US weekly initial jobless claims rose by 860,000 in the week ended September 12, more than the estimated 850,000, with continuing claims at 12.63 million.
Separately, the Philadelphia Fed manufacturing index, fell to 15 in September from 17.2 in prior month, suggesting a slowing pace of the recovery from the cor0navirus (COVID-19) pandemic in the area.
And another economic report showed US home builders started construction on homes at a seasonally-adjusted annual rate of 1.42 million in August, representing a 5% decrease from the previous month but a 3% uptick from a year ago.
The disappointing data came a day US central bank chairman Jerome Powell unsettled the market by emphasizing the challenges that the US economy faces as it attempts to emerge from recession brought on by the pandemic.
The Fed said it expected interest rates would stay near zero until at least 2023 but signaled that the road ahead for the economy could be a long one.
8.00am: Weak start predicted
US stock indices are all expected to retreat by around 1% on Thursday as investors await the latest weekly jobless claims which could add to concerns about an economic rebound a day after the Federal Reserve policy meeting proved disappointing.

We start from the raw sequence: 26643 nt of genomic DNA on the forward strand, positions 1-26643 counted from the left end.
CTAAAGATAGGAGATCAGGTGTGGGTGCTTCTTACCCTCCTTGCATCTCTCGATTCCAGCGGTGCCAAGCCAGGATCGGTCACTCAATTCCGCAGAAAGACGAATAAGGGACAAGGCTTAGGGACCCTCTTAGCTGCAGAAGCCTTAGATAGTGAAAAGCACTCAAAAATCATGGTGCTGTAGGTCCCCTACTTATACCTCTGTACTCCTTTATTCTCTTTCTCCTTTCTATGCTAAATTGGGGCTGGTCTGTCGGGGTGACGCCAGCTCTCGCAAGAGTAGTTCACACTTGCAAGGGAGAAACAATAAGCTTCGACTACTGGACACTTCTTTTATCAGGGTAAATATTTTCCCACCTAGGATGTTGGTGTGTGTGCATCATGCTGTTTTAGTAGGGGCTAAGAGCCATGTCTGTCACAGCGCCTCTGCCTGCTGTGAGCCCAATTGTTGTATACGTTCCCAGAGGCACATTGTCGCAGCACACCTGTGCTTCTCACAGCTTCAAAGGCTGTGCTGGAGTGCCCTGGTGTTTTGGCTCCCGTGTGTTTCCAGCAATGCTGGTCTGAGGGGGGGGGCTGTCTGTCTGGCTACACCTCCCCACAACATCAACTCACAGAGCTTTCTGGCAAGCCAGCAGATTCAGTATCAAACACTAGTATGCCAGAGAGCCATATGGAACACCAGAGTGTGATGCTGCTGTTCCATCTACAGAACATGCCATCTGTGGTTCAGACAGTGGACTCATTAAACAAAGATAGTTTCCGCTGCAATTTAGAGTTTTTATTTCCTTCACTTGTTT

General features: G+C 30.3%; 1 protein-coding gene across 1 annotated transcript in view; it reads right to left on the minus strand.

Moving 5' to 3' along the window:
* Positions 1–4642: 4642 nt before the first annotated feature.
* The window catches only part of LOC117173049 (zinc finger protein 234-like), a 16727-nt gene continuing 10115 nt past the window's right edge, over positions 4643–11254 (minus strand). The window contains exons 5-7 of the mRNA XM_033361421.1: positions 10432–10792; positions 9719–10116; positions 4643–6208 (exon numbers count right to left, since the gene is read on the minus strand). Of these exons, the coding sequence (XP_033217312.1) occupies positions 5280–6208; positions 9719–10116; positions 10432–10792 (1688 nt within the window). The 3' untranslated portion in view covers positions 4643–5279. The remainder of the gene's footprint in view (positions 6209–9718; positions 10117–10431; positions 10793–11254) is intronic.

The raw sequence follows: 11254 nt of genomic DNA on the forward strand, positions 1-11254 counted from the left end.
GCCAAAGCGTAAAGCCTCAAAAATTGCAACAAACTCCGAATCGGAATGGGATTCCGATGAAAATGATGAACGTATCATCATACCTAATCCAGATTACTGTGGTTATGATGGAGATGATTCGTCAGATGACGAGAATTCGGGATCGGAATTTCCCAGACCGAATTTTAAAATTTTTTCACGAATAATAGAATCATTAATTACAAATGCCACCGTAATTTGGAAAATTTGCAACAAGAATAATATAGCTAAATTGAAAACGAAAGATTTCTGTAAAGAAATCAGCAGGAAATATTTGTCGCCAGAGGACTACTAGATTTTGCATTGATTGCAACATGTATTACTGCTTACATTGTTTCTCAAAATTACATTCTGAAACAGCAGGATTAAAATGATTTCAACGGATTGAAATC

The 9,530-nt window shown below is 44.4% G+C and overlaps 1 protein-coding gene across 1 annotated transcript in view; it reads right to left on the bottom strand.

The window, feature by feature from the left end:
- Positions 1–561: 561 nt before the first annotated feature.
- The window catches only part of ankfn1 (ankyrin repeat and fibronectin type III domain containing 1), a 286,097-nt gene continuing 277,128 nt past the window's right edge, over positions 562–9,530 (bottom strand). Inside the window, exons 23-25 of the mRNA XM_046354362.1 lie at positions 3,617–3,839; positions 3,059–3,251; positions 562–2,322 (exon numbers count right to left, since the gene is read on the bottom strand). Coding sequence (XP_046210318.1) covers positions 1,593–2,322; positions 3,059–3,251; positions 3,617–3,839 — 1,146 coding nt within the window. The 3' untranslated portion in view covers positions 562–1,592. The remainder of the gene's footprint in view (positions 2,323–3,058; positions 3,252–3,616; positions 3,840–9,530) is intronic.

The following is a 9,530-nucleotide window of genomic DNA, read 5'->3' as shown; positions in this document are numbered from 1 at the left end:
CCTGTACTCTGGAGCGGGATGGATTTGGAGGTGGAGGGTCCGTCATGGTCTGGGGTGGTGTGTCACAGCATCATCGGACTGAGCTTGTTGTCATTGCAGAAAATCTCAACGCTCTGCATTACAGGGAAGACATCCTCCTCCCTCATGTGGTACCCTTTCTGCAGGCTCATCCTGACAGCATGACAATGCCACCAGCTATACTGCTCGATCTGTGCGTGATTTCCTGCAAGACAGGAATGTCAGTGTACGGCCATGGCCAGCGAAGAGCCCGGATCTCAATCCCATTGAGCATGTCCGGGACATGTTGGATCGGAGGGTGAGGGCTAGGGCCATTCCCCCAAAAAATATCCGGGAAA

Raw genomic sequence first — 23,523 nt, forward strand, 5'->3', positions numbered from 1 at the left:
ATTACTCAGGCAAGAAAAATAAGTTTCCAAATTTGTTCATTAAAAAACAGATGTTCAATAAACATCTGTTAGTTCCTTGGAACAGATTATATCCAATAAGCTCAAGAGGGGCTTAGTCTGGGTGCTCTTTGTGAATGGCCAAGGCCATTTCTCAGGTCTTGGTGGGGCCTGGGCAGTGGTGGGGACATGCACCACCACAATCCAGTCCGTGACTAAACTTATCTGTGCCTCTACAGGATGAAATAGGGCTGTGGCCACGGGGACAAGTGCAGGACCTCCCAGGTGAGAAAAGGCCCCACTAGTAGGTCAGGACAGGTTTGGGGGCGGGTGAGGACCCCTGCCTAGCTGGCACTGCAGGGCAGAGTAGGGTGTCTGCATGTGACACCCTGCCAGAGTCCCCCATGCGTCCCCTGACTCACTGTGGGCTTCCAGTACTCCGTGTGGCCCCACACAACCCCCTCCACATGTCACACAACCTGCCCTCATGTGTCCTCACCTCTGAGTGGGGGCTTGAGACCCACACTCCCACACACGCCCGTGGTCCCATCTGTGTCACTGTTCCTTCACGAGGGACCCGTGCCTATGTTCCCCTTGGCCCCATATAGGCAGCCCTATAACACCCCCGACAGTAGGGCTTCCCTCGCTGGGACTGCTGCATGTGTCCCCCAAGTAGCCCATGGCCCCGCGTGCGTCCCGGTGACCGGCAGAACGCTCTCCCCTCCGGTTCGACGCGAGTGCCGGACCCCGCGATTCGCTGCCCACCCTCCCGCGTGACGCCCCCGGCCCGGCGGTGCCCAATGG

The Dow Jones Industrial Average finished Wednesday in positive territory adding 36 points or 0.13% at 28,032. But the S&P 500 index dropped 0.46% closing at 3,385 and the Nasdaq Composite shed 1.25% to 11,050. There was volatility for America’s big-name tech stocks as Facebook found itself in the sights of an antitrust investigation by the Federal Trade Commission.
The Labor Department’s weekly report, due at 8.30am ET on Thursday, is expected to show about 850,000 Americans filed for unemployment benefits in the week ended September 12, a touch lower than 884,000 in the previous week, but still suggesting the labor market’s recovery from the coronavirus (COVID-19) pandemic is stalling.
In a news conference on Wednesday, Fed Chair Jerome Powell also indicated a long road to “maximum employment” and said the central bank was limited in its capacity to address some of the gaps around wage growth and workforce participation.